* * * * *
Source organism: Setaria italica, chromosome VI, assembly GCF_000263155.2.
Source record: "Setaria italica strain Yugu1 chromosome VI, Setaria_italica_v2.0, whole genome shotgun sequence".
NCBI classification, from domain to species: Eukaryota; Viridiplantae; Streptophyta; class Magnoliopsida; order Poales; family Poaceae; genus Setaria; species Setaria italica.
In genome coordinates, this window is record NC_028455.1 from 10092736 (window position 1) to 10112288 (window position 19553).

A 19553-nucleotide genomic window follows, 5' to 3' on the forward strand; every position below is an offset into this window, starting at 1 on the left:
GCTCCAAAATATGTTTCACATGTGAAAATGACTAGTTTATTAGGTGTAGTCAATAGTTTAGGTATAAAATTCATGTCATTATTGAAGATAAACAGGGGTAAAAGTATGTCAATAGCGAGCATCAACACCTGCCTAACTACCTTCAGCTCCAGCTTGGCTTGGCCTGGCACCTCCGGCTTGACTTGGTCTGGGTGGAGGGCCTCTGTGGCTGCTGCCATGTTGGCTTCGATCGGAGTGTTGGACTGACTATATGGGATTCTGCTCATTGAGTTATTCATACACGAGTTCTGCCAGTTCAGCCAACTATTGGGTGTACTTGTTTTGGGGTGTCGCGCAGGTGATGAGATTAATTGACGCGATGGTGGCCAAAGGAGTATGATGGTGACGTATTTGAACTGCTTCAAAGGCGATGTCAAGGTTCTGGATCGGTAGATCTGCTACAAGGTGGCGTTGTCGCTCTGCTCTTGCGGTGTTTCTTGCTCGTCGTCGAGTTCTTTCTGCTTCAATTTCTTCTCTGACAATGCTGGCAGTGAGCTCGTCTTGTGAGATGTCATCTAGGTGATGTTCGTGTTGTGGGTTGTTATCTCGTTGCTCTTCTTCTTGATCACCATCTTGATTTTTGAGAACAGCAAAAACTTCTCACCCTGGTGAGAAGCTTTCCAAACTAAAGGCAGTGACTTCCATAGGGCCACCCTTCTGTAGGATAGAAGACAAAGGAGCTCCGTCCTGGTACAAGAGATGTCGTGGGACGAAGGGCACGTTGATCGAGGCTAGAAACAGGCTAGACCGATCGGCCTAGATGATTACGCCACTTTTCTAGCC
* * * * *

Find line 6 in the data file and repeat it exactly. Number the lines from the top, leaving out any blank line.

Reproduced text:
GCTCCAAAATATGTTTCACATGTGAAAATGACTAGTTTATTAGGTGTAGTCAATAGTTTAGGTATAAAATTCATGTCATTATTGAAGATAAACAGGGGTAAAAGTATGTCAATAGCGAGCATCAACACCTGCCTAACTACCTTCAGCTCCAGCTTGGCTTGGCCTGGCACCTCCGGCTTGACTTGGTCTGGGTGGAGGGCCTCTGTGGCTGCTGCCATGTTGGCTTCGATCGGAGTGTTGGACTGACTATATGGGATTCTGCTCATTGAGTTATTCATACACGAGTTCTGCCAGTTCAGCCAACTATTGGGTGTACTTGTTTTGGGGTGTCGCGCAGGTGATGAGATTAATTGACGCGATGGTGGCCAAAGGAGTATGATGGTGACGTATTTGAACTGCTTCAAAGGCGATGTCAAGGTTCTGGATCGGTAGATCTGCTACAAGGTGGCGTTGTCGCTCTGCTCTTGCGGTGTTTCTTGCTCGTCGTCGAGTTCTTTCTGCTTCAATTTCTTCTCTGACAATGCTGGCAGTGAGCTCGTCTTGTGAGATGTCATCTAGGTGATGTTCGTGTTGTGGGTTGTTATCTCGTTGCTCTTCTTCTTGATCACCATCTTGATTTTTGAGAACAGCAAAAACTTCTCACCCTGGTGAGAAGCTTTCCAAACTAAAGGCAGTGACTTCCATAGGGCCACCCTTCTGTAGGATAGAAGACAAAGGAGCTCCGTCCTGGTACAAGAGATGTCGTGGGACGAAGGGCACGTTGATCGAGGCTAGAAACAGGCTAGACCGATCGGCCTAGATGATTACGCCACTTTTCTAGCC